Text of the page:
The Problem With Under Promising And Over Delivering

Service delivery  M4B MarketingEvery day we hear or read that we should always under promise and over deliver with our customers.

While we need to delight our customers and strengthen our relationships, there are pitfalls you may not be aware of.

As an example, is when our local pizza place first opened.

They stated they would deliver within 45 minutes and had this claim on their brochures and boxes.

It was obviously a marketing tactic to get more customers.

When we first ordered a pizza it was delivered within 30 minutes, so our initial customer experience was great. We thought they cared and over delivered on their service promise.

This experience happened over the next few times we purchased.

Our expectation was that regardless of what they said the delivery time was we believed we would always get our pizza within 30 minutes.

This then became our new standard for their service delivery.

When they started to not meet this new standard and the pizzas were not as hot we became somewhat dissatisfied, especially as we were loyal customers.

One reason they didn’t meet the new service delivery standard was they were growing rapidly. Was it right of us to expect them to keep over delivering.

Probably not, however it was now what we expected.

This type of problem could occur with many small businesses, especially as you gain more customers.

There is no easy way around this. We like to delight our customers as we build new relationships and strengthen our key ones.  Having thought about this issue, I came up with a few tips for you to consider:

Get Customers

  • Identify the product or service delivery that is expected in your market and from your competitors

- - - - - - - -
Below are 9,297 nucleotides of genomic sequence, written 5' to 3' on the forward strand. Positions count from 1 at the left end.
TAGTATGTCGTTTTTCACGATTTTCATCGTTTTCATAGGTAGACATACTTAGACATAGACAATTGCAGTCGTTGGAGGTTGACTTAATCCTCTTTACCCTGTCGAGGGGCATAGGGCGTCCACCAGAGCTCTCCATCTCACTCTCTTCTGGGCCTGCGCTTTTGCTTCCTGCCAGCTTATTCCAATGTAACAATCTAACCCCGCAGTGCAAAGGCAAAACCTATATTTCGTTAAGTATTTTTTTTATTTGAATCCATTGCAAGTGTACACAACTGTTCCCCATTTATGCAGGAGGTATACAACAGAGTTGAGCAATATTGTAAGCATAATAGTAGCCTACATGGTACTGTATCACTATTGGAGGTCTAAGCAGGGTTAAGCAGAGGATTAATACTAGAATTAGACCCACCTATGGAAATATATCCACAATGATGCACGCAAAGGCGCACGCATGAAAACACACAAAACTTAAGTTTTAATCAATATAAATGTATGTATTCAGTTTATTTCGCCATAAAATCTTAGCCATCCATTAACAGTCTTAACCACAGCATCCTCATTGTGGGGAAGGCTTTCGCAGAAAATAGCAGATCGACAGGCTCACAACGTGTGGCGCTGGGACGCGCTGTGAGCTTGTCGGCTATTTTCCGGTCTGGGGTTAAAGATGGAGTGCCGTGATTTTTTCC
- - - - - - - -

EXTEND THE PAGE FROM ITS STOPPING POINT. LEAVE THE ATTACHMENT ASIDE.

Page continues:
• Find out your customers’ expectations
  • Over deliver in increments, start slowly at first, so you can build the expectations and experience over time.
  • Determine, if you need to over deliver to gain and keep customers.
  • Look at what technology you can use to assist in meeting the higher product or service delivery expectation

What are your thoughts about this issue and do you have tips to share?

(This is an updated post)

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12 Responses to The Problem With Under Promising And Over Delivering

  1. Patt Leger says:

    Love this topic and completely agree… (i am a culprit of this scenario)

    Another facet would like to talk about is when we over achieve and then…because our clients don’t (or won’t) recognize our “extra over the top” … we become somewhat jaded and tend to use this as the basis of our next confrontation, I mean conversations with them.

    I love your suggestions and the idea of metering out our bonuses. I have recently been working on ways to incorporate this into my strategy and so your article came at the right time. Thank you Susan & @NickKellet.

    • Hi Patt,

      You bring up an excellent point. Perhaps one reason is we make look simple and easy for them. I know when I was a client I was guilt of not understanding what they did or the extra effort that went into it. I am glad you found the article useful and best of luck with your marketing strategy.